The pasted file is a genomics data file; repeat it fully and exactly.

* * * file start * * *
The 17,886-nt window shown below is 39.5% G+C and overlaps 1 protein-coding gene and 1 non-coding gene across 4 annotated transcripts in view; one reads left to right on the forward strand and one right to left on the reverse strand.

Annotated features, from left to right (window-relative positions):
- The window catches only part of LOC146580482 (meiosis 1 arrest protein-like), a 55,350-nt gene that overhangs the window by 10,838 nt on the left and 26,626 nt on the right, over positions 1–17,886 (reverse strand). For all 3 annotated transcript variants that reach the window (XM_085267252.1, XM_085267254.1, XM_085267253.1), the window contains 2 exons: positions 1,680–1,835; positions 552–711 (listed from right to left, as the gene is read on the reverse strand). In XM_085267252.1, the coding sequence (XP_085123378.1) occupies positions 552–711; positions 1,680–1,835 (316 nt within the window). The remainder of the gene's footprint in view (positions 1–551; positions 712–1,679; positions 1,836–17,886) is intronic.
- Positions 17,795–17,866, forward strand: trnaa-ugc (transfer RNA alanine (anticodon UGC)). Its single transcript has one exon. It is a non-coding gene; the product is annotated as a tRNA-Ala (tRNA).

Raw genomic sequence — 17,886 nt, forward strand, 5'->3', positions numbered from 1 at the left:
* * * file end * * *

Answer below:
The 17,886-nt window shown below is 39.5% G+C and overlaps 1 protein-coding gene and 1 non-coding gene across 4 annotated transcripts in view; one reads left to right on the forward strand and one right to left on the reverse strand.

Annotated features, from left to right (window-relative positions):
- The window catches only part of LOC146580482 (meiosis 1 arrest protein-like), a 55,350-nt gene that overhangs the window by 10,838 nt on the left and 26,626 nt on the right, over positions 1–17,886 (reverse strand). For all 3 annotated transcript variants that reach the window (XM_085267252.1, XM_085267254.1, XM_085267253.1), the window contains 2 exons: positions 1,680–1,835; positions 552–711 (listed from right to left, as the gene is read on the reverse strand). In XM_085267252.1, the coding sequence (XP_085123378.1) occupies positions 552–711; positions 1,680–1,835 (316 nt within the window). The remainder of the gene's footprint in view (positions 1–551; positions 712–1,679; positions 1,836–17,886) is intronic.
- Positions 17,795–17,866, forward strand: trnaa-ugc (transfer RNA alanine (anticodon UGC)). Its single transcript has one exon. It is a non-coding gene; the product is annotated as a tRNA-Ala (tRNA).

Raw genomic sequence — 17,886 nt, forward strand, 5'->3', positions numbered from 1 at the left: